A private place for nursing mothers: Legal requirement is easy to meet
■ A column about keeping your practice in good health
By Victoria Stagg Elliott — is a longtime staff member. She covered practice management issues and wrote the "Practice Management" column from 2009 to 2013. She also covered public health and science from 2000 to 2009. Posted May 16, 2011.
When the nurse practitioner at the solo pediatrics practice of Gerald Calnen, MD, needed space to pump milk for her baby, she went into an exam room, closing the door at times set aside for her.
"We put a little sign up indicating that the room was occupied, and people respected that," said Dr. Calnen, president of the Academy of Breastfeeding Medicine. "It was not a problem. Most medical practices have enough flexibility to set aside time for this during the course of the day. And making allowances for a woman to express her milk during the day can have an incredible impact on morale. Most are very appreciative."
More women of childbearing age are in the work force, including physicians and other health care practitioners. According to the American Medical Association, women made up 11.6% of physicians in 1980. That grew to 29.6% in 2009.
Breastfeeding has become more common. Nearly 33% of infants in 1999 were breastfed during their first six months, according to the Centers for Disease Control and Prevention. The number increased to 43% in 2007.
The AMA recognizes that breastfeeding is the optimal form of nutrition for most infants. But setting aside time and space for women to express breast milk is not just a nice thing to do for a growing demographic of physicians and employees. It's now legally required for most businesses, including medical practices.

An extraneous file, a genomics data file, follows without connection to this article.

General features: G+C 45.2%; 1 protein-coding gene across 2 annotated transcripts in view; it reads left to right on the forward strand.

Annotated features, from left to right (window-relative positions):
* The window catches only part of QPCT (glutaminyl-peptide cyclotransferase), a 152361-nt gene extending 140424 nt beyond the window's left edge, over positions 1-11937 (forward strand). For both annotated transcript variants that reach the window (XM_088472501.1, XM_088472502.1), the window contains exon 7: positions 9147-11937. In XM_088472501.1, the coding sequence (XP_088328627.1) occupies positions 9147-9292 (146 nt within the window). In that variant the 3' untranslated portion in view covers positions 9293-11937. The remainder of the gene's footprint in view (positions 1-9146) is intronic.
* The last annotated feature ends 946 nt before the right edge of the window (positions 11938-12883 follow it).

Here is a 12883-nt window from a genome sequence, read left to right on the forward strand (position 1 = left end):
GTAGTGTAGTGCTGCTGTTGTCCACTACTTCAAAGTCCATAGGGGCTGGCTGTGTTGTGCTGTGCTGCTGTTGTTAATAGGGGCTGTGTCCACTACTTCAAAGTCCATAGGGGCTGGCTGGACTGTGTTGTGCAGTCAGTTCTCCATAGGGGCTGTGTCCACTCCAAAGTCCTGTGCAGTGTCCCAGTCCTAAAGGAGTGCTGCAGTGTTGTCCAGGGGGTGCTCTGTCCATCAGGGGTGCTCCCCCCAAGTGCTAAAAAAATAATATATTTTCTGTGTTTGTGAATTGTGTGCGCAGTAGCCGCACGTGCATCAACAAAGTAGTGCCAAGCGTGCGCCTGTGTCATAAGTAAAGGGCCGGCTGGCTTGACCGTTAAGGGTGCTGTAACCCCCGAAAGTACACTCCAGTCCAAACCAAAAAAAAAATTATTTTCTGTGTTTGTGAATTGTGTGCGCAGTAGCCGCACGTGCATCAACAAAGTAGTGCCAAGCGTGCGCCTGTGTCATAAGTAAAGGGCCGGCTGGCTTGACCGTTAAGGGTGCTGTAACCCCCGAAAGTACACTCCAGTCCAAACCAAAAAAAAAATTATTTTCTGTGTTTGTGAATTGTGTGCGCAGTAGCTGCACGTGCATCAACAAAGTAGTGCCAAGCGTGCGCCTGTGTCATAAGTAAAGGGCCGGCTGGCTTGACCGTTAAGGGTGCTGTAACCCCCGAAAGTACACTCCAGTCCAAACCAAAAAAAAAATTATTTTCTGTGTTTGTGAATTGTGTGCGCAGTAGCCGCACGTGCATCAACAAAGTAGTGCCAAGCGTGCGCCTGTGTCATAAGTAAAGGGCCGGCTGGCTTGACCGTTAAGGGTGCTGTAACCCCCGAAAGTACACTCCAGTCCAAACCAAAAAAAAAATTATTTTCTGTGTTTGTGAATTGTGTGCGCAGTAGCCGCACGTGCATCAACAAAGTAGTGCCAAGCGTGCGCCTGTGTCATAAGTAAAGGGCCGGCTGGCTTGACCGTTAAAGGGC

The Patient Protection and Affordable Care Act requires employers to provide reasonable break time for an employee to express milk for a nursing infant up to one year of age. The time does not have to be paid, but an employer must provide private space for this purpose. Because of hygiene concerns, the space cannot be a restroom. Many states have their own laws, with those providing greater protection to nursing mothers taking precedent.
Companies with fewer than 50 employees are exempt from the federal legislation if they can prove that complying would cause undue hardship. Legal experts say this should not be viewed as an opt-out for medical practices.
"An employer would have to show that they could not comply, and it's going to be a fairly high standard," said Whitney Pile, an attorney with the Lowenbaum Partnership in St. Louis.
The Dept. of Labor is processing 1,800 comments on how this law should be enforced. Guidance this year is expected to further define undue hardship and other aspects of the legislation.
Solutions for accommodating nursing mothers will vary, but experts say they don't have to be expensive or complicated. Exam rooms, break rooms, offices and conference rooms could temporarily accommodate a nursing mother. A full-time lactation room and additional paid breaks usually are unnecessary. Breast milk can stay at room temperature for several hours, so dedicated refrigerator space is not required.